Published DateWe are a visual society, and pictures sell nearly everything in today's markets. Would you buy anything (kayak, boat, car, bicycle) sight unseen? Clearly not. In fact, on average, homes with high-quality photos are viewed about 60 percent more than those without photos. I'd have to take that a step further and say that low-quality photos are almost as bad as none at all. We know that nearly every single real estate search starts online. It stands to reason that people at home, searching online, are going to be more inclined to view and consider those homes that they can actually "see".
I'm not suggesting that you need to get a professional photographer to have your home digitally captured, but it's not completely out of the question. After working in real estate for a few years, you pick up small tips and tricks that make the most of your client's property. Tucking myself into a closet to capture the entire room, standing on a chair to highlight the flooring and even standing outside a window (in the snow!) for the best angle were all techniques I used to get the job done. There is the proverbial "line" that one needs to be aware of, though. Misrepresentation is not only unethical, it is going to come back and bite you at some point.
Having the right graphic editing software can be a very powerful tool and, if you spend the time learning it, can make your job easier and your pictures better represent the home. The trick is not to go too far. Removing power lines, holes in the walls or even stained carpets are all possible, but the buyers will eventually see the "real" property and your credibility will have just taken a nose dive. I think it is tolerable to brighten rooms and maybe even "green-up" the grass a bit, but those tweaks are harmless and even plausible in the eyes of the buyer. I've even seen an agent remove a few remnants of snow from a seller's front lawn (with software, not a shovel) in order to show the property in "summer" mode.
YouTube is the No. 2 search engine in the world. There is a reason Google purchased YouTube a few months ago. They saw the writing on the wall and realized video is going to be critically important to our online experience. It is hard to visit any major news website today and not have the option to get the latest story via video. It is faster, offers more information more efficiently and combines the data with visual backup. Real estate is no different and video offers a fantastic way to show your home.
You are not in Hollywood so, chances are, you are not an accomplished movie director. Don't sweat it. If your video includes well-lit rooms, highlights the best features of the house and provides the audience with all the information they might need to make an informed decision, you have succeeded. Steadily walking through the home describing the details of each room is all there is to it. With some practice and some good notes, you'll hit all the highlights and won't trip over the bottom step! Just remember to be informative, skip the bathrooms and closets and be sure to do a walk-around of the outside as well.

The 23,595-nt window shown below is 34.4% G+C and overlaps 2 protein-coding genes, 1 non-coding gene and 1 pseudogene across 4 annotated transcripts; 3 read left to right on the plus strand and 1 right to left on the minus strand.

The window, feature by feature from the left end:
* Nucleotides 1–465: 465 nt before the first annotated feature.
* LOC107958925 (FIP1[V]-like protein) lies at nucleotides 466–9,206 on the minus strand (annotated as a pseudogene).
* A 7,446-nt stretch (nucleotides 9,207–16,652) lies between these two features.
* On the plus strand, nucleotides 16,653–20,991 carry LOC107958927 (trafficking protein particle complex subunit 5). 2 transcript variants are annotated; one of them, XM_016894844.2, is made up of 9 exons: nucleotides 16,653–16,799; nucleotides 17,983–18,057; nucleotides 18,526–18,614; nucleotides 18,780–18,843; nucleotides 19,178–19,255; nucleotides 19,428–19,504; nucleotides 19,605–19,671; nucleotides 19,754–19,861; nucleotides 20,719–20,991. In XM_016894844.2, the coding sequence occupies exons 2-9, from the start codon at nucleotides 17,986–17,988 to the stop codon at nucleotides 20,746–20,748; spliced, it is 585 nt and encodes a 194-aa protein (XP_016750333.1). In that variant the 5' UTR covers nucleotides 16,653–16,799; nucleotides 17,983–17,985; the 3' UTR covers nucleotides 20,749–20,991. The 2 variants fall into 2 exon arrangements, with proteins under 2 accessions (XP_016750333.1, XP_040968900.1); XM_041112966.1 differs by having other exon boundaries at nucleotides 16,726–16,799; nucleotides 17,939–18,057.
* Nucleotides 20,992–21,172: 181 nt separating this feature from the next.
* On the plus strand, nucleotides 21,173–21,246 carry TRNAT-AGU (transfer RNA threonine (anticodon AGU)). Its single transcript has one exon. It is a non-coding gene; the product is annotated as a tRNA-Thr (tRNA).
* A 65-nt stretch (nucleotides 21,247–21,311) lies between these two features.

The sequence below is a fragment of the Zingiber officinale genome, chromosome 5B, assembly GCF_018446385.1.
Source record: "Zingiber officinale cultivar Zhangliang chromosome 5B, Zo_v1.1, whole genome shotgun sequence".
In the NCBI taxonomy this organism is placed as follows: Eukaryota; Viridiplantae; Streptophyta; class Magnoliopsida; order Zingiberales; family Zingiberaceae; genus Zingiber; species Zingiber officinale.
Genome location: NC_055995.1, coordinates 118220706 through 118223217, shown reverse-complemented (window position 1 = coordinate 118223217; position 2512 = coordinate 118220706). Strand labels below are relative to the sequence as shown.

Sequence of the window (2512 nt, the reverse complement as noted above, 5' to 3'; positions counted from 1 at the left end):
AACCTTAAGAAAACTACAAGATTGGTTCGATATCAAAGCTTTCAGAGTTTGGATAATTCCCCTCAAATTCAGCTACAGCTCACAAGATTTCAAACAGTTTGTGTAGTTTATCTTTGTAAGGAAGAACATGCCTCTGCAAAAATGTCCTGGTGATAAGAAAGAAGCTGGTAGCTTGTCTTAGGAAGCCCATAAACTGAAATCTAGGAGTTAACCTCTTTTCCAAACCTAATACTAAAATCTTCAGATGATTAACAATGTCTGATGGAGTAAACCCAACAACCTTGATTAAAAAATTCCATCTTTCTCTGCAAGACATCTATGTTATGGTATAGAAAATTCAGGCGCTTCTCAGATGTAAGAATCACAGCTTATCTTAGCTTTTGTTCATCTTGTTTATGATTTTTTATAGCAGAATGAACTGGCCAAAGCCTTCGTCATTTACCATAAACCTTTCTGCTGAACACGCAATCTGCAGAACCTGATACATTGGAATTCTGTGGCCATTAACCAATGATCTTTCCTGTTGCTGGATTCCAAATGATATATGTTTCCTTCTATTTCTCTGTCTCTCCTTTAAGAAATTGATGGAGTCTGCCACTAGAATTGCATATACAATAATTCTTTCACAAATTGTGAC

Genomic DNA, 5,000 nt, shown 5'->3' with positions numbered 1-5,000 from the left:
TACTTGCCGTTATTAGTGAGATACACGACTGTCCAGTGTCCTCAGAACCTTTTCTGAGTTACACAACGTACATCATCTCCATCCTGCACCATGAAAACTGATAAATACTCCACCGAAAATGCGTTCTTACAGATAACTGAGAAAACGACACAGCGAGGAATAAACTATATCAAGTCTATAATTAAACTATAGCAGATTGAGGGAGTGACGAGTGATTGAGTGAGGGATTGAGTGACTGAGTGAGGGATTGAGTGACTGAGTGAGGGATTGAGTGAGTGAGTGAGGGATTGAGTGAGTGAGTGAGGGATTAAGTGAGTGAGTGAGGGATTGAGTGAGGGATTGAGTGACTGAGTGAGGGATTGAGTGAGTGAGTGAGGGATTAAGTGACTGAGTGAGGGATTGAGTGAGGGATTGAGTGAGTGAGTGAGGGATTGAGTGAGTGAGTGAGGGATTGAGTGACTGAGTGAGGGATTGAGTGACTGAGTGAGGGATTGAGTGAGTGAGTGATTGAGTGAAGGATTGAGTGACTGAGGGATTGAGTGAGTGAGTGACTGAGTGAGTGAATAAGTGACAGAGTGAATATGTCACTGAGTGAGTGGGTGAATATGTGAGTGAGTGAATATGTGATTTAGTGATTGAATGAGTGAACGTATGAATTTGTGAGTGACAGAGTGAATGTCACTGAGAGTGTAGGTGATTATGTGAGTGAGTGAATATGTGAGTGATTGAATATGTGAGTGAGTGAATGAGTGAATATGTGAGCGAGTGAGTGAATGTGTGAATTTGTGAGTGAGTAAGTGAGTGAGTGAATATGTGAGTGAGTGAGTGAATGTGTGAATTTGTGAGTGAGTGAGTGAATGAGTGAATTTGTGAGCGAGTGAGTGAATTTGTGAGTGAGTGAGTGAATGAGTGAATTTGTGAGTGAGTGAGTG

There is really no magic formula to these photos or videos. I tell my sellers to picture themselves searching online and imagine what information they wish they had about a potential home. The buyers have already filtered their search down by price range, beds, baths, square feet and lot size. They are now looking to you to provide them with the experience of living in that home through pictures and video. Capture the view, the spacious back yard, the master bedroom, the full basement and don't forget about the shed and the garage. In today's world of high-speed Internet and online data transfer, more is always better. Make sure your agent has all of these files at their disposal in case the buyers want copies of their own.
In general, lighting, lack of clutter and depth of view (room space) are your top considerations for photos and video. One of our agents at Badger Realty uses a shop light from her basement to light rooms on cloudy days. This makes the photos pop with detail and makes the video able to highlight flooring and wall colors. You've heard me blab on about clutter, but in this case you can simply hide it all in the other room or in a cabinet until you are done. Once the photo/video shoot is over you can have your "stuff" back where it was.
To save time, I like to do a dry run through the house to make sure that every room is ready to go. Lights are on, curtains are open, shop light is set up (if needed) and each room is in its best condition. This makes the shooting go much smoother and faster. Pick a day when the weather is nice so you can get the outside shots as well.
You (and your agent) have the ability to represent your house in the best way possible. The tools are available and most are even free. The goal is just to get your home to jump off the screen and entice that buyer to actually show up and do a walk-through. With a little time and practice you can turn that picture or video into a "thousand words" or, better yet, thousands of dollars.